A whimsical, witty, inter-planetary story of a conversation between a pilot and a prince. While they become friends, we learn lessons of love, truth and friendship. Poignant and tender. It is suitable for children and the child in all of us.
40. Leaves of Grass, by Walt Whitman
This short book gives a great taste of Whitman’s poems. Powerful, profound, panoramic. Even as you’re making your way to your glass buildings you’ll feel the leaves of grass dancing in the wind. An American masterpiece.
Featured photo credit: Saiisha via NestInTheForest.com
Published on April 16, 2019
How Self Care Can Help You Live Your Best Life
When was the last time you did something for yourself?
Whether it was deciding to treat yourself with a little something or travel for some R&R, how often do you practice self-care?
Well, as good as above sounds, there’s a common misconception that many of us have about self-care: that it’s only about indulgence and enjoyment.
However, self-care goes far beyond indulgence. It’s actually about respecting your mind and body, understanding its limits, and being able to take care of every part of yourself, in a holistic way.
And, you really don’t have to go to extreme measures or do anything specific–like meditating or following a plant based diet–in order to practice self-care. You just have to make sure that what you’re doing is in your best interests.
So how can you make that happen?
Below are a few proven methods that will help you become a better version of you. Follow through with these regularly and you’ll be well on your way to living your very best life.
Listen to Yourself
The bulk of self-care is knowing yourself.
This means knowing your body’s limitations, and being in tune with your feelings, emotions and thoughts. So it’s important, then, to know who you are and what you want to do in life, in order to truly say that you know yourself.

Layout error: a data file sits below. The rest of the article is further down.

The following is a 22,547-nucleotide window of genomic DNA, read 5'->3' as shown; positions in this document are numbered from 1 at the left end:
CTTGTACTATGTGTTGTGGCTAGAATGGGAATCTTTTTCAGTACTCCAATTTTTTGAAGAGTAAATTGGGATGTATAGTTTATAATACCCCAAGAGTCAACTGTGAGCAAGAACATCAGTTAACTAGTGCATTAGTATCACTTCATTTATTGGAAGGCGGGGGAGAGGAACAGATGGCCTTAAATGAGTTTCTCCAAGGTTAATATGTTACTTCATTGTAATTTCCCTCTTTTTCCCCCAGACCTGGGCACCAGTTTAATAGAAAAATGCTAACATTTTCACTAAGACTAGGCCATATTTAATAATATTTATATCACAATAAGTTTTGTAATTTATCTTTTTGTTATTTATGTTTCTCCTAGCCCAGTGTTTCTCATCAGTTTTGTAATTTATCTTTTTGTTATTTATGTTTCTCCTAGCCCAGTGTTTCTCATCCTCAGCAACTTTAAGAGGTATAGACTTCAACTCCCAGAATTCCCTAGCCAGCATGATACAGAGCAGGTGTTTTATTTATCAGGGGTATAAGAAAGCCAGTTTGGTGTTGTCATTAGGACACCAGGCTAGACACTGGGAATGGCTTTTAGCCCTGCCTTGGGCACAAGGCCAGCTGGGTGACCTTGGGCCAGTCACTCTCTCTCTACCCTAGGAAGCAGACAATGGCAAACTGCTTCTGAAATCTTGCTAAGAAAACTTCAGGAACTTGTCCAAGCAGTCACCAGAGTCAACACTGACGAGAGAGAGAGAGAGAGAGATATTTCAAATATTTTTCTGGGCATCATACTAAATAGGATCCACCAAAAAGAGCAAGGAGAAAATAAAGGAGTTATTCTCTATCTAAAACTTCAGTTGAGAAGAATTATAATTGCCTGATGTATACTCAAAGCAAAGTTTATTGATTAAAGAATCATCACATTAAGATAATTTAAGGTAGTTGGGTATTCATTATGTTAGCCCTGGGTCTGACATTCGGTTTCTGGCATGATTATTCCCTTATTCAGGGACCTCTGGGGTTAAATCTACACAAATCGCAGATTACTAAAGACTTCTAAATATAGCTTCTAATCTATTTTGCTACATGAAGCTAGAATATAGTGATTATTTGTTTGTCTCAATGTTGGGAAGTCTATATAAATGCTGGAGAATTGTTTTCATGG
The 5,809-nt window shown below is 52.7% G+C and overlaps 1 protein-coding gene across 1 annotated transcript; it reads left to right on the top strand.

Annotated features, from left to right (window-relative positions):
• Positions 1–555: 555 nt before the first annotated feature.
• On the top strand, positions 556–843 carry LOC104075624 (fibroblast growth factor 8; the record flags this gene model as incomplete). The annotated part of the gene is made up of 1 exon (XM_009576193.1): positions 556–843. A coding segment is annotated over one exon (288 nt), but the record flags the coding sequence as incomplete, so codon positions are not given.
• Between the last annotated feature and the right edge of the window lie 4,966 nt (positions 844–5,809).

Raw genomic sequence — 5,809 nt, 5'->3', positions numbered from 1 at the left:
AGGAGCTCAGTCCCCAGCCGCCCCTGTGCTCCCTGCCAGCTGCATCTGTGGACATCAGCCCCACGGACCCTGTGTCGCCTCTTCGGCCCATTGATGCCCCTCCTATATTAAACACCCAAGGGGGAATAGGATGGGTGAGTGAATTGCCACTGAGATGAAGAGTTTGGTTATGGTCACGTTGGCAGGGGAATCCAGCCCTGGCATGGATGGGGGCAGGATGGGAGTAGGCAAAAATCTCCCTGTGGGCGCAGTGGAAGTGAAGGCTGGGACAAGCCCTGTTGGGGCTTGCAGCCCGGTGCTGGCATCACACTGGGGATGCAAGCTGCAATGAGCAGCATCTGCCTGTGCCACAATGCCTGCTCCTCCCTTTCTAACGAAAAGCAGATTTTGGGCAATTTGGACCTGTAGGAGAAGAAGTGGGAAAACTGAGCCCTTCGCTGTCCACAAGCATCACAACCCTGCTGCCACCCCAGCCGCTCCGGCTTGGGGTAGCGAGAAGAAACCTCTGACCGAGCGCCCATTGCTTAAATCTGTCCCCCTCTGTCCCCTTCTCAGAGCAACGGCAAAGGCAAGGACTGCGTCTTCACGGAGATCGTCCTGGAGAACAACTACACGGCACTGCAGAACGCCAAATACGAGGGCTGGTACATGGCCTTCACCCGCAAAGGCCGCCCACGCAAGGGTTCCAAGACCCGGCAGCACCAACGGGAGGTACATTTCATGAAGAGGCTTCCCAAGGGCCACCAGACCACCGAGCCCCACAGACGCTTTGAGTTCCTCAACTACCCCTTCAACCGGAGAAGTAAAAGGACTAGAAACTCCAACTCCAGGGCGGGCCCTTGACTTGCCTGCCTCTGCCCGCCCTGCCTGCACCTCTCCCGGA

What is your purpose?
Have you ever thought about this question?
Your purpose doesn’t have to remain the same throughout your life. What you found a purpose in at age 19 would likely be different at age 49.
In your current situation, think about the different roles that you have – as a working professional, a spouse, a partner, a parent, etc.
Do you feel like you are fulfilling your purpose through any of these roles?
All you have to do is ensure that what you’re chasing is meaningful to you; this will bring focus and motivation as you strive to achieve your goals.
If you have your purpose defined, then that’s awesome! You know what drives you and why.
But, if you don’t feel like you have a purpose nailed down, it’s good to start by asking why.
For example, why are you working in your particular job or industry? If the reason is vague or unclear, then your motivational energy will be the same. In which case, you may find yourself not having a direction for where you’re headed in life.
If you’d like to learn more about finding your purpose, then I recommend you check out this article:
Seek Out Continuous Education
Now, this may seem less common when you think of self-care, but lifelong learning is incredibly useful and an important component of taking care of yourself.